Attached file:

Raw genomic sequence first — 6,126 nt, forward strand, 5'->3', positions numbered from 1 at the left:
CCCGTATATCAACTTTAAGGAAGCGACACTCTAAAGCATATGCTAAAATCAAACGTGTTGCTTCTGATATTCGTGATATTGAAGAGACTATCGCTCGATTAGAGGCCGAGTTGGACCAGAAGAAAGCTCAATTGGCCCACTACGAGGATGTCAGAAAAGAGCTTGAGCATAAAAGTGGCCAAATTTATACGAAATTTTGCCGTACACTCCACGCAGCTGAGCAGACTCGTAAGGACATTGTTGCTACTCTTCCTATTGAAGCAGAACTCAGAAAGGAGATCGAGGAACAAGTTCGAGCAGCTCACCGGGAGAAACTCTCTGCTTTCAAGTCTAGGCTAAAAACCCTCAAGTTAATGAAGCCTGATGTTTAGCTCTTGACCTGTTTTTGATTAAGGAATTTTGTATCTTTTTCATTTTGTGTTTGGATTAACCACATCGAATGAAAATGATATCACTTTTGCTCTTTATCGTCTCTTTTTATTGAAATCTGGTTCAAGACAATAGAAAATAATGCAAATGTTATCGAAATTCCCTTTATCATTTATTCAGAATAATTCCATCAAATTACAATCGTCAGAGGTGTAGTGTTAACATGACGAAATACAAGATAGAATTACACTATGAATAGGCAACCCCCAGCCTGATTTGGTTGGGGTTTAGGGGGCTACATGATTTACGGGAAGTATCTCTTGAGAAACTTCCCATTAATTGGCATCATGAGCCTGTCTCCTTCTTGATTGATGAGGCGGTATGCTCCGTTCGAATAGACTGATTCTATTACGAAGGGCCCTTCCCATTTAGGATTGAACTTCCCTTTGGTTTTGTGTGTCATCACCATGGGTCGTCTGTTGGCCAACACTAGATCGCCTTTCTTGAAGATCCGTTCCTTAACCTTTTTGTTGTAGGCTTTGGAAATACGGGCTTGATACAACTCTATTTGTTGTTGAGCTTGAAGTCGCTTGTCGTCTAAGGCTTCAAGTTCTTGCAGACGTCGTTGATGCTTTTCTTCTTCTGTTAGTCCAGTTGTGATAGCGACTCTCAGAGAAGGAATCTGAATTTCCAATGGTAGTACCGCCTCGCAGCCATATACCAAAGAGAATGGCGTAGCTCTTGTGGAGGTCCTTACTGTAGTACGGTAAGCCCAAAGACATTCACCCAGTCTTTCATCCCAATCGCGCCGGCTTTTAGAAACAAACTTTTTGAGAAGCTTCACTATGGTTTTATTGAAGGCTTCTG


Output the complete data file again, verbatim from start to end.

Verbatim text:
Raw genomic sequence first — 6,126 nt, forward strand, 5'->3', positions numbered from 1 at the left:
CCCGTATATCAACTTTAAGGAAGCGACACTCTAAAGCATATGCTAAAATCAAACGTGTTGCTTCTGATATTCGTGATATTGAAGAGACTATCGCTCGATTAGAGGCCGAGTTGGACCAGAAGAAAGCTCAATTGGCCCACTACGAGGATGTCAGAAAAGAGCTTGAGCATAAAAGTGGCCAAATTTATACGAAATTTTGCCGTACACTCCACGCAGCTGAGCAGACTCGTAAGGACATTGTTGCTACTCTTCCTATTGAAGCAGAACTCAGAAAGGAGATCGAGGAACAAGTTCGAGCAGCTCACCGGGAGAAACTCTCTGCTTTCAAGTCTAGGCTAAAAACCCTCAAGTTAATGAAGCCTGATGTTTAGCTCTTGACCTGTTTTTGATTAAGGAATTTTGTATCTTTTTCATTTTGTGTTTGGATTAACCACATCGAATGAAAATGATATCACTTTTGCTCTTTATCGTCTCTTTTTATTGAAATCTGGTTCAAGACAATAGAAAATAATGCAAATGTTATCGAAATTCCCTTTATCATTTATTCAGAATAATTCCATCAAATTACAATCGTCAGAGGTGTAGTGTTAACATGACGAAATACAAGATAGAATTACACTATGAATAGGCAACCCCCAGCCTGATTTGGTTGGGGTTTAGGGGGCTACATGATTTACGGGAAGTATCTCTTGAGAAACTTCCCATTAATTGGCATCATGAGCCTGTCTCCTTCTTGATTGATGAGGCGGTATGCTCCGTTCGAATAGACTGATTCTATTACGAAGGGCCCTTCCCATTTAGGATTGAACTTCCCTTTGGTTTTGTGTGTCATCACCATGGGTCGTCTGTTGGCCAACACTAGATCGCCTTTCTTGAAGATCCGTTCCTTAACCTTTTTGTTGTAGGCTTTGGAAATACGGGCTTGATACAACTCTATTTGTTGTTGAGCTTGAAGTCGCTTGTCGTCTAAGGCTTCAAGTTCTTGCAGACGTCGTTGATGCTTTTCTTCTTCTGTTAGTCCAGTTGTGATAGCGACTCTCAGAGAAGGAATCTGAATTTCCAATGGTAGTACCGCCTCGCAGCCATATACCAAAGAGAATGGCGTAGCTCTTGTGGAGGTCCTTACTGTAGTACGGTAAGCCCAAAGACATTCACCCAGTCTTTCATCCCAATCGCGCCGGCTTTTAGAAACAAACTTTTTGAGAAGCTTCACTATGGTTTTATTGAAGGCTTCTG